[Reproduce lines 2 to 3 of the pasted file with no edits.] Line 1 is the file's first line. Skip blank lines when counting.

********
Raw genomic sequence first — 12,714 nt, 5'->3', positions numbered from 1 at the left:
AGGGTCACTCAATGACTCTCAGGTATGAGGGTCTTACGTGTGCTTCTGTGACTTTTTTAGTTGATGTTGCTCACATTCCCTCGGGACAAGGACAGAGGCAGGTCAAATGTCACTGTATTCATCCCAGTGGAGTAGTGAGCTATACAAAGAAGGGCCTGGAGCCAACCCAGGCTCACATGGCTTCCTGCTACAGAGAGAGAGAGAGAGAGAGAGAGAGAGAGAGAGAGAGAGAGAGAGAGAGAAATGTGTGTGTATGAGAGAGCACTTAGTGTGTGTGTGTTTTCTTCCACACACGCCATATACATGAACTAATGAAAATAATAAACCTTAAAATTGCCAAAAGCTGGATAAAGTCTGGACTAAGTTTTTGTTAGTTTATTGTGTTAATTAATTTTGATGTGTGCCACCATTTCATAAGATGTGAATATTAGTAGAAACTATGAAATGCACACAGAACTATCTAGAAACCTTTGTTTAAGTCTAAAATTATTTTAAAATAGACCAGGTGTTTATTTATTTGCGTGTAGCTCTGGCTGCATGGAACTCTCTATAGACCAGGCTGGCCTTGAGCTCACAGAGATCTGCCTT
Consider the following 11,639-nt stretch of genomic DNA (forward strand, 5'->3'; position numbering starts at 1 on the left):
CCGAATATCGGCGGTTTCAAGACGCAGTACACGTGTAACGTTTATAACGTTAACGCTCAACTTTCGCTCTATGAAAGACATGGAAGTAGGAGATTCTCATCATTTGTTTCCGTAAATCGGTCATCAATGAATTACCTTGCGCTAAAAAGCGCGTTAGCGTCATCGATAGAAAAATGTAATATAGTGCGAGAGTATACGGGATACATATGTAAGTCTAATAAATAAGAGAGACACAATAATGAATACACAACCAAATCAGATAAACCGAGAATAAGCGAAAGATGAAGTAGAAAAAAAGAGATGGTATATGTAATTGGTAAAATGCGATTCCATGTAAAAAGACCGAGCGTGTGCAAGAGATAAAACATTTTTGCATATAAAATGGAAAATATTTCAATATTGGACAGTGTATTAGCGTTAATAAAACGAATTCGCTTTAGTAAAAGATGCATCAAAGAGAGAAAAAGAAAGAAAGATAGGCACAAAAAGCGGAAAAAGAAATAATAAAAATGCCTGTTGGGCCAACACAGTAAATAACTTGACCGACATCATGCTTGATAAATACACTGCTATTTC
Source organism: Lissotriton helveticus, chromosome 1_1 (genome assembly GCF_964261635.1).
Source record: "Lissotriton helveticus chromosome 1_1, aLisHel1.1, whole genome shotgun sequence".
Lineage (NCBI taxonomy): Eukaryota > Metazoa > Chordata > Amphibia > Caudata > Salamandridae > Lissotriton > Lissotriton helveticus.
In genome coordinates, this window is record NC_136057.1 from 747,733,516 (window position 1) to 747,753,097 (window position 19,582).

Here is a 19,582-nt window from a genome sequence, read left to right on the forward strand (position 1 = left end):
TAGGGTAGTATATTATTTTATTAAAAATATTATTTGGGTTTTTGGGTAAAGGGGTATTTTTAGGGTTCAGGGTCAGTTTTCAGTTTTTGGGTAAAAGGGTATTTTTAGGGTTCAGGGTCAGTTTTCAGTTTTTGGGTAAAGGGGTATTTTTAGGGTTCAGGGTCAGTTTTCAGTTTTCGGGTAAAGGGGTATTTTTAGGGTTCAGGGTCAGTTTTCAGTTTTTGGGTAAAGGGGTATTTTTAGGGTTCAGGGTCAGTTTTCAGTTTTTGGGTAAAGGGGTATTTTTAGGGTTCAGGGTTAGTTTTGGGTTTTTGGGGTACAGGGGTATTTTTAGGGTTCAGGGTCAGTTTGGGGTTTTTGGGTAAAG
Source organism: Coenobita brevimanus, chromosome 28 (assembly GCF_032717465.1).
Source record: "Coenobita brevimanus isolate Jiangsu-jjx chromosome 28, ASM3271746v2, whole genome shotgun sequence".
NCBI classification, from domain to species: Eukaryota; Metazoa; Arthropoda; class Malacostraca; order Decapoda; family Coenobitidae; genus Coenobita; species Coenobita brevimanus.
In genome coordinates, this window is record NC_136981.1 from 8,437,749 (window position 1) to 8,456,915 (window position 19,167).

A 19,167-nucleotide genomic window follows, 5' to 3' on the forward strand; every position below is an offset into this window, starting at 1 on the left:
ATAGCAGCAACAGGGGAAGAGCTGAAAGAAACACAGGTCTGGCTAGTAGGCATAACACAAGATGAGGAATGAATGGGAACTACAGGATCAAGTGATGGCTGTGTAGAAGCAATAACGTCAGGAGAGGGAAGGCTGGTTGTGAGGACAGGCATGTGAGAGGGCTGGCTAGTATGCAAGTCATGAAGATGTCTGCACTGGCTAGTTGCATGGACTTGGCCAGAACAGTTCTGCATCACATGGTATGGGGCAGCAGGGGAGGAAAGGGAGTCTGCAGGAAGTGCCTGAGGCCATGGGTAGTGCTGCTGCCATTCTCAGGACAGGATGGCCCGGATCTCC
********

AGGGTCACTCAATGACTCTCAGGTATGAGGGTCTTACGTGTGCTTCTGTGACTTTTTTAGTTGATGTTGCTCACATTCCCTCGGGACAAGGACAGAGGCAGGTCAAATGTCACTGTATTCATCCCAGTGGAGTAGTGAGCTATACAAAGAAGGGCCTGGAGCCAACCCAGGCTCACATGGCTTCCTGCTACAGAGAGAGAGAGAGAGAGAGAGAGAGAGAGAGAGAGAGAGAGAGAGAGAGAAATGTGTGTGTATGAGAGAGCACTTAGTGTGTGTGTGTTTTCTTCCACACACGCCATATACATGAACTAATGAAAATAATAAACCTTAAAATTGCCAAAAGCTGGATAAAGTCTGGACTAAGTTTTTGTTAGTTTATTGTGTTAATTAATTTTGATGTGTGCCACCATTTCATAAGATGTGAATATTAGTAGAAACTATGAAATGCACACAGAACTATCTAGAAACCTTTGTTTAAGTCTAAAATTATTTTAAAATAGACCAGGTGTTTATTTATTTGCGTGTAGCTCTGGCTGCATGGAACTCTCTATAGACCAGGCTGGCCTTGAGCTCACAGAGATCTGCCTT
Consider the following 11,639-nt stretch of genomic DNA (forward strand, 5'->3'; position numbering starts at 1 on the left):